WP’s Tang Liang Hong, who got sued until his pants dropped, waged the Battle for Cheng San
The original sue until your pants drop.
Witness to War: Remembering 1942
23 September 2017 - 25 March 2018, -
National Museum of Singapore
“Sue until your pants drop”, was the colourful phrase coined by Workers’ Party (WP) Secretary-General Low Thia Khiang during the parliamentary debate over the House at Oxley Road on July 4, 2017.
He had responded to Emeritus Senior Minister Goh Chok Tong’s speech on how he handled the Hotel Properties Limited (HPL) case in 1996. It involved then-Senior Minister Lee Kuan Yew and then-Deputy Prime Minister Lee Hsien Loong, which was resolved conclusively with no improprieties found.
Low questioned why PM Lee was not suing his siblings who were making baseless allegations, and got involved in a feisty exchange with Goh.
During the exchange, Low mentioned a long-forgotten political figure — former WP candidate Tang Liang Hong as an example of how PAP political opponents and critics were sued for less serious allegations.
And Goh followed up with a mic drop of his own for Low in response, which has now become one of the favourite internet rejoinders online :
“I will be very brief. The response by Low Thia Khiang is not unexpected. I expected that, this is what we call political sophistry.
And as for Tang Liang Hong. He is not my brother.” (Emphasis in bold our own)
Who is Tang Liang Hong?
Tang was born in 1935. He may not have been ESM Goh’s brother, but he was a brother to seven other siblings.
He first studied at Nanyang University, and then the University of Singapore. He became a lawyer in 1968, and also served as the Chairman of the Nanyang Academy of Fine Arts. In addition, he sat on the board of management of Chinese High School and Hwa Chong JC.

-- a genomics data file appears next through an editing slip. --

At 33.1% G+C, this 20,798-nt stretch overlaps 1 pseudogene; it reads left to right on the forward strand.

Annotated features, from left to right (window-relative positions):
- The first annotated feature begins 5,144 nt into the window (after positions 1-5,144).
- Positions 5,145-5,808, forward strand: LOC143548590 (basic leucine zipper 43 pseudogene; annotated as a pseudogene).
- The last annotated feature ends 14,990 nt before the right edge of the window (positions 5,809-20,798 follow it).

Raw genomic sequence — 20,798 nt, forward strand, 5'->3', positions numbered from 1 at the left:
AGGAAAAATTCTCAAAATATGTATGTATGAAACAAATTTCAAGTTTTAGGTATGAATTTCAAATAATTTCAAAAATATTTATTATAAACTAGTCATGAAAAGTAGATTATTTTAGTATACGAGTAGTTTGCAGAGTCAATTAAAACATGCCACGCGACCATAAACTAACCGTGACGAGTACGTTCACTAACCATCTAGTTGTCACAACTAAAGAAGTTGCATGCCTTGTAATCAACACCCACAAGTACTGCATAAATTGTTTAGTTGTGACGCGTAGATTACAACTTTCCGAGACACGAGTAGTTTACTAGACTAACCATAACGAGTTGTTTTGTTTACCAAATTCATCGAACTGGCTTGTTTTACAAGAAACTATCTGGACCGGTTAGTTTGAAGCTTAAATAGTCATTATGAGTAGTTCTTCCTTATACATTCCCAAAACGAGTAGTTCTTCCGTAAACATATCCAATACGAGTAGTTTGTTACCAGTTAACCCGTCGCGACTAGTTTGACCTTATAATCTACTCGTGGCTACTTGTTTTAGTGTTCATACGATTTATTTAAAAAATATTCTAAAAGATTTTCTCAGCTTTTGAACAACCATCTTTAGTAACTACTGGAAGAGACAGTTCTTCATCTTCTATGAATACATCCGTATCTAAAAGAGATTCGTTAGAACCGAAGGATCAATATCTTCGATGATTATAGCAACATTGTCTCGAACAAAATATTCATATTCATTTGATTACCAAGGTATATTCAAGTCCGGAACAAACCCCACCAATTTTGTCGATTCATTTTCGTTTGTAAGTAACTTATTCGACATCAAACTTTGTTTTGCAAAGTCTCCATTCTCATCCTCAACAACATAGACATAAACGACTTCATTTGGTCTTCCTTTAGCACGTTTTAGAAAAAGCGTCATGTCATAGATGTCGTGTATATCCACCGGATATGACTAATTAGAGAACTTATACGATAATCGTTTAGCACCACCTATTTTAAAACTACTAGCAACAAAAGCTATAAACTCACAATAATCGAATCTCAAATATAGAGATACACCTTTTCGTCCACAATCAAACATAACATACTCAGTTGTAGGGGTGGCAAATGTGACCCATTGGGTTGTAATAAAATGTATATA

Due to his accomplishments and professional background, Tang was seen as a “star candidate” when he joined the Workers’ Party. He would participate in the 1997 General Election as part of the WP team contesting Cheng San GRC, alongside JB Jeyaretnam (JBJ) himself.
In the book The Price of Victory: The 1997 Singapore General Election and Beyond, political academic Derek Da Cunha described WP’s decision to contest Cheng San GRC:
“This was an electoral division where the Workers’ Party could benefit from a potential spill-over effect from the neighbouring Hougang ward, which was held by the WP’s Low Thia Khiang. In its Cheng San team, the Workers’ Party also had the benefit of two relatively popular candidates. One of them was WP Secretary-General Mr JB. Jeyaretnam, who campigned with the “spirit of Anson in the air”; this was a reference to the former single-member constituency of Anson, a seat Mr Jeyaretnam had once held.
The other candidate in the WP’s Cheng San team who had electoral appeal was lawyer Tang Liang Hong. The PAP’s strong reaction to Mr Tang’s entry into the contest seemed to merely galvanise the Workers’ Party campaign and, paradoxically, appeared to make Mr Tang more popular than he otherwise might have been.”
The Battle for Cheng San
Cheng San turned out to be the most hotly-contested constituency in the 1997 GE.
JBJ’s five-man team, including Tang, came head to head with a strong PAP team. It included then-Minister for Education Lee Yock Suan and Zainul Abidin Rasheed, the future Senior Minister of State for Foreign Affairs.
This was JBJ’s first contest in front-line politics since 1984, as he was barred from taking part in the 1988 and 1991 elections due to a jail term for misreporting his party accounts. As Goh’s own ward of Marine Parade was uncontested, he decided to personally campaign in Cheng San GRC, calling himself a “special candidate”.
During the campaign, Tang was accused by the PAP to be an anti-Christian Chinese chauvinist.
The WP team eventually lost the contest, securing 45.18% of the vote. Still, as one of the best-performing opposition results, the WP could select one Non-Constituency MP to sit in Parliament, and went with JBJ. However for Tang, his troubles were only beginning.
Following the 1997 GE, Tang was hit with multiple lawsuits for defamation and tax evasion.
He left Singapore shortly after the election and was ordered in absentia to pay damages totalling S$8,075,000.
Instead of returning to Singapore, Tang eventually entered “self-imposed exile” in Australia, joined by his wife. He was declared a bankrupt and had his property seized for failing to pay the damages and interest that he owed.
Following the hotly contested election of 1997, Cheng San GRC was split and subsumed into three other GRCs for the 2001 general election. Like Tang, Cheng San GRC itself would not be seen in Singapore again.
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Top image from Alchetron.